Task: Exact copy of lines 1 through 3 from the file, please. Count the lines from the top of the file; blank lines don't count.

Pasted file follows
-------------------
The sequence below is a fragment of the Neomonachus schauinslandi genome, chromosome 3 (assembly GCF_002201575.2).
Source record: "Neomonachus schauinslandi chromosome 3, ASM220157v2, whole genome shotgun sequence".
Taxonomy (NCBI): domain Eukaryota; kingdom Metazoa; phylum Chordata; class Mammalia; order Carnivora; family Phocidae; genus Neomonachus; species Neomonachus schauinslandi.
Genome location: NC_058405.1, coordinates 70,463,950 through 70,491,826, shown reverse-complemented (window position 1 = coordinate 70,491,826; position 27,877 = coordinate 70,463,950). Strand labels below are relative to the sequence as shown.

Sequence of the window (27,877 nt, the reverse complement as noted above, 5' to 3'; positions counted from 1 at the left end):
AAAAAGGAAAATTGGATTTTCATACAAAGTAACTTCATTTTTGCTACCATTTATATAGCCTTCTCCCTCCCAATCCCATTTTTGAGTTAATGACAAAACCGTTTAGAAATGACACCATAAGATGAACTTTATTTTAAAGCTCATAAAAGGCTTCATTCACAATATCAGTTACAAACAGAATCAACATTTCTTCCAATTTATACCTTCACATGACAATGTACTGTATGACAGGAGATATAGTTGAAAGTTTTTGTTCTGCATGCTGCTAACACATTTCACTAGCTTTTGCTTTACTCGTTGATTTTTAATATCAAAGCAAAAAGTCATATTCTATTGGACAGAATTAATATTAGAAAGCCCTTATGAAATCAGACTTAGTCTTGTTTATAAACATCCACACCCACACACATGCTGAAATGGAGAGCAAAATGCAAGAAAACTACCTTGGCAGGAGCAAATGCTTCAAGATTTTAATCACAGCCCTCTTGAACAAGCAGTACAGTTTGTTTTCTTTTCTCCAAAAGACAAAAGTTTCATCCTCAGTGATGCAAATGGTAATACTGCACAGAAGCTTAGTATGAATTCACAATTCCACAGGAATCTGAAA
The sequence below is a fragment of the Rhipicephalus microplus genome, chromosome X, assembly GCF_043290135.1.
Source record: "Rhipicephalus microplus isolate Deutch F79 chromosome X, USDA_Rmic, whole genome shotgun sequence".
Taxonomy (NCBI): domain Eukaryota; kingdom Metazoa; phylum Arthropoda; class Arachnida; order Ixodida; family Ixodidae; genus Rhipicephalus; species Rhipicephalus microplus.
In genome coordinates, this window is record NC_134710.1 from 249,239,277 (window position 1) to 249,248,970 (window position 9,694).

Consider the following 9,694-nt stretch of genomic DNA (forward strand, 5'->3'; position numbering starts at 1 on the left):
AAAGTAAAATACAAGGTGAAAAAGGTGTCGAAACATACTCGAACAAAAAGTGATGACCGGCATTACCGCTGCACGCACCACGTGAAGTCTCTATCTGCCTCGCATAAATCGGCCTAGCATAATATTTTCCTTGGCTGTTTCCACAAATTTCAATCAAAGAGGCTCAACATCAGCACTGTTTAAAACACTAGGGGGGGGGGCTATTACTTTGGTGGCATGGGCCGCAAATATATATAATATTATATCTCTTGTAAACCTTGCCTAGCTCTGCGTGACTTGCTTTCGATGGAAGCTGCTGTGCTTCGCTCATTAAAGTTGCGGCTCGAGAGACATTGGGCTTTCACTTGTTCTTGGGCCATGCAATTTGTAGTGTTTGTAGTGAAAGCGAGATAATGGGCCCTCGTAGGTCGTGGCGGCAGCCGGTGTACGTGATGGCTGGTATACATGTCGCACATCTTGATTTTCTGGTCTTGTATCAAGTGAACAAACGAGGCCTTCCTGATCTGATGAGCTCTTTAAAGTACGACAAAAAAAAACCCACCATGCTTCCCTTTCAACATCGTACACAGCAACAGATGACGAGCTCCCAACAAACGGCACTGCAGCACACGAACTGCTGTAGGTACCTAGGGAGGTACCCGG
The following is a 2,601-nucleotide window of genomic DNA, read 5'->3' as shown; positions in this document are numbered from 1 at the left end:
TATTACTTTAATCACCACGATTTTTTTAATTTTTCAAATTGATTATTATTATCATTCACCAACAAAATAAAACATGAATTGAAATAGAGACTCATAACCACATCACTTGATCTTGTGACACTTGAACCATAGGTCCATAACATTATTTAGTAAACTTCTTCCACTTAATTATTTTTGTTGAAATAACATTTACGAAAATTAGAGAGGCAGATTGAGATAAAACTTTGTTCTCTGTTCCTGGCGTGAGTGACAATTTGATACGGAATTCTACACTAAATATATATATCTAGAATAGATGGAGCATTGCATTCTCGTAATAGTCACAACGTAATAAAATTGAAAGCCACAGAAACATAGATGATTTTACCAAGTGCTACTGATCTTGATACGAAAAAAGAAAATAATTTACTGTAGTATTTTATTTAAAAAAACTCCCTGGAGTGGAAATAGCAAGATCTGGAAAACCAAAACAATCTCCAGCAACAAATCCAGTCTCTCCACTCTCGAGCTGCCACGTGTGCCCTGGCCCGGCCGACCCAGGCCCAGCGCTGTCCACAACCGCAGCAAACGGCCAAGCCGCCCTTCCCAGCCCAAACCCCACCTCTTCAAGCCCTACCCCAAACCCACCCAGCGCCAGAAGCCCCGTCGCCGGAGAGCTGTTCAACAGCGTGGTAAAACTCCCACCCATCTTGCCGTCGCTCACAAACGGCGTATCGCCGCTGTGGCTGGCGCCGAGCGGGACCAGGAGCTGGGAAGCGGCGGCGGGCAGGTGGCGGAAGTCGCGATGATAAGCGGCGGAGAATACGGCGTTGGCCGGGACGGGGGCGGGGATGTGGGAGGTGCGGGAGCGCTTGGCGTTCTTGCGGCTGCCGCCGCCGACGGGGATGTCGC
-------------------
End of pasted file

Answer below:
The sequence below is a fragment of the Neomonachus schauinslandi genome, chromosome 3 (assembly GCF_002201575.2).
Source record: "Neomonachus schauinslandi chromosome 3, ASM220157v2, whole genome shotgun sequence".
Taxonomy (NCBI): domain Eukaryota; kingdom Metazoa; phylum Chordata; class Mammalia; order Carnivora; family Phocidae; genus Neomonachus; species Neomonachus schauinslandi.